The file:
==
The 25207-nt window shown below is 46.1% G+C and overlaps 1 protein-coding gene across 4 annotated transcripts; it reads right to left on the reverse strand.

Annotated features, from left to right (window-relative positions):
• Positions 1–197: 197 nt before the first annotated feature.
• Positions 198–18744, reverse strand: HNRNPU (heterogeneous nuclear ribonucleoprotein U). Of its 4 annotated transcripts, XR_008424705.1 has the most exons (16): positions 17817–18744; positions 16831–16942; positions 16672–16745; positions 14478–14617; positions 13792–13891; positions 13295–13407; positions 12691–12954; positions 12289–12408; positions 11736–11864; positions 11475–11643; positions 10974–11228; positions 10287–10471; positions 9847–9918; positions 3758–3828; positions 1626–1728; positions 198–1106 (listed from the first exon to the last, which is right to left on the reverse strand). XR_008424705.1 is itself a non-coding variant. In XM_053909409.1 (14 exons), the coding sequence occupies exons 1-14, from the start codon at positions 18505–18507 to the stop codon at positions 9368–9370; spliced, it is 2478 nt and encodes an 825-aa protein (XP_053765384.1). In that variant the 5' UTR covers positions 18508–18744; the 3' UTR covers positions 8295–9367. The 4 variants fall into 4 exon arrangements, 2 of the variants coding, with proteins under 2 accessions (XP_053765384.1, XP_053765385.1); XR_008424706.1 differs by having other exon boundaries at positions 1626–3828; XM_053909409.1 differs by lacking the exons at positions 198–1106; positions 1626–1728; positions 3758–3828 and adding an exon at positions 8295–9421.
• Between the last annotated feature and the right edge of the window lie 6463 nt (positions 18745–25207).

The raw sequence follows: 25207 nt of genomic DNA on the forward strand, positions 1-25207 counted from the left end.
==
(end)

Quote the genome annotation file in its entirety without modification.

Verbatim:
The 25207-nt window shown below is 46.1% G+C and overlaps 1 protein-coding gene across 4 annotated transcripts; it reads right to left on the reverse strand.

Annotated features, from left to right (window-relative positions):
• Positions 1–197: 197 nt before the first annotated feature.
• Positions 198–18744, reverse strand: HNRNPU (heterogeneous nuclear ribonucleoprotein U). Of its 4 annotated transcripts, XR_008424705.1 has the most exons (16): positions 17817–18744; positions 16831–16942; positions 16672–16745; positions 14478–14617; positions 13792–13891; positions 13295–13407; positions 12691–12954; positions 12289–12408; positions 11736–11864; positions 11475–11643; positions 10974–11228; positions 10287–10471; positions 9847–9918; positions 3758–3828; positions 1626–1728; positions 198–1106 (listed from the first exon to the last, which is right to left on the reverse strand). XR_008424705.1 is itself a non-coding variant. In XM_053909409.1 (14 exons), the coding sequence occupies exons 1-14, from the start codon at positions 18505–18507 to the stop codon at positions 9368–9370; spliced, it is 2478 nt and encodes an 825-aa protein (XP_053765384.1). In that variant the 5' UTR covers positions 18508–18744; the 3' UTR covers positions 8295–9367. The 4 variants fall into 4 exon arrangements, 2 of the variants coding, with proteins under 2 accessions (XP_053765384.1, XP_053765385.1); XR_008424706.1 differs by having other exon boundaries at positions 1626–3828; XM_053909409.1 differs by lacking the exons at positions 198–1106; positions 1626–1728; positions 3758–3828 and adding an exon at positions 8295–9421.
• Between the last annotated feature and the right edge of the window lie 6463 nt (positions 18745–25207).

The raw sequence follows: 25207 nt of genomic DNA on the forward strand, positions 1-25207 counted from the left end.